Marc Thiessen asks a good question in the Washington Post today: Why is President Obama skipping more than half of his daily intelligence meetings?
President Obama is touting his foreign policy experience on the campaign trail, but startling new statistics suggest that national security has not necessarily been the personal priority the president makes it out to be. It turns out that more than half the time, the commander in chief does not attend his daily intelligence meeting.
The Government Accountability Institute examined President Obama’s schedule from the day he took office until mid-June 2012, to see how often he attended his Presidential Daily Brief (PDB) — the meeting at which he is briefed on the most critical intelligence threats to the country. During his first 1,225 days in office, Obama attended his PDB just 536 times — or 43.8 percent of the time. During 2011 and the first half of 2012, his attendance became even less frequent — falling to just over 38 percent. By contrast, Obama’s predecessor, George W. Bush almost never missed his daily intelligence meeting.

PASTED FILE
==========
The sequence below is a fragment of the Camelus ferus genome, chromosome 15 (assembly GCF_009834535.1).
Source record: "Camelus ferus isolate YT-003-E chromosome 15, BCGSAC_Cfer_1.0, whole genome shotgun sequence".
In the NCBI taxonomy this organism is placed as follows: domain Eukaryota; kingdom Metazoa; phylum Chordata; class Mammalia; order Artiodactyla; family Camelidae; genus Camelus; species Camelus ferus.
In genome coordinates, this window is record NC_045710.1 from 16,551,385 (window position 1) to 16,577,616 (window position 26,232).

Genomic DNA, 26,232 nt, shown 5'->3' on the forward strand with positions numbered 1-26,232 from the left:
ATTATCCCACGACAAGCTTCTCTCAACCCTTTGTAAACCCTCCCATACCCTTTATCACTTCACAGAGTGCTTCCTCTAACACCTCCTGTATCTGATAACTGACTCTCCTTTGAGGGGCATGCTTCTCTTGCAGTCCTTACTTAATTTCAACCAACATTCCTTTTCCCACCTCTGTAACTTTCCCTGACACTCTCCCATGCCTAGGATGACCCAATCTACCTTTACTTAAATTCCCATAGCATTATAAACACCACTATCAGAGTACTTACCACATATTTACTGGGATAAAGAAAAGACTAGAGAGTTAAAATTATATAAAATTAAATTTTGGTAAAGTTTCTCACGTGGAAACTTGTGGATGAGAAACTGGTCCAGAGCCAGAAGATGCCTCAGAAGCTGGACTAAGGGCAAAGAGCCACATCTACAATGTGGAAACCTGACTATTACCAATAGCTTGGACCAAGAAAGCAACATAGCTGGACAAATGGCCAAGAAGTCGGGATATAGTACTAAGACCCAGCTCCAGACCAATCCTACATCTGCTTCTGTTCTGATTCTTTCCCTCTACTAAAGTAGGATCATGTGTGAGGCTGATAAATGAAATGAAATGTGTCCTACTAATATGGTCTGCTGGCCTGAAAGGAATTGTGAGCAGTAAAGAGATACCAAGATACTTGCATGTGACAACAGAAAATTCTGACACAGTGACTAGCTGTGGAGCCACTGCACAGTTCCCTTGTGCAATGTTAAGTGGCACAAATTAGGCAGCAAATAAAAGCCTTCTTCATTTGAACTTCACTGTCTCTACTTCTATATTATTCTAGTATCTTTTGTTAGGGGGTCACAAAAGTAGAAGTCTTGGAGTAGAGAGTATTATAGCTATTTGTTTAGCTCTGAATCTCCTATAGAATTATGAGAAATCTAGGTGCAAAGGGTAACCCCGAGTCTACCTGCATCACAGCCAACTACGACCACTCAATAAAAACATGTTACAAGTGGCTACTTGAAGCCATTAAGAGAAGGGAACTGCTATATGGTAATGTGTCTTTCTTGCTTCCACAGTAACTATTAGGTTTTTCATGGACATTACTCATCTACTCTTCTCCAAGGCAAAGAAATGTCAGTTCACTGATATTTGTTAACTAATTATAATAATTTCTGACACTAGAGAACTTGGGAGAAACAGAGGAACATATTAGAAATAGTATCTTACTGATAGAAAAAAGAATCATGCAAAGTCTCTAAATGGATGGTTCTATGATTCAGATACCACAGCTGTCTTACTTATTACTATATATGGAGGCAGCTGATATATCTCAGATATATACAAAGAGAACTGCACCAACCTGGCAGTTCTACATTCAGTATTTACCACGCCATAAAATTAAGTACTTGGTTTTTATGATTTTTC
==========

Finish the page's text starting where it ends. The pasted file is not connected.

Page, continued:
Thiessen relays a comment by a spokesman for the National Security Council, who points out that Obama still receives the information from the briefing daily. But, as Thiessen points out, the administration has portrayed Obama’s participation in these meetings as evidence of his deep “exploration of foreign policy and intelligence issues.” That’s rather at odds with the reality that he skipped almost 700 of these meetings in three and a half years.
And, of course, we would like for our president to get into just such an exploration of these issues with his resident experts on foreign policy and intelligence. Thiessen cites former security officials who say the meetings are an important way for Obama and his security advisers to ask questions of one another. When the president isn’t there, that isn’t happening.
This is certainly of a piece with the reporting from Bob Woodward’s latest book that “gaps” in presidential leadership mean, at times, “no one is running Washington.”
– By Kyle Wingfield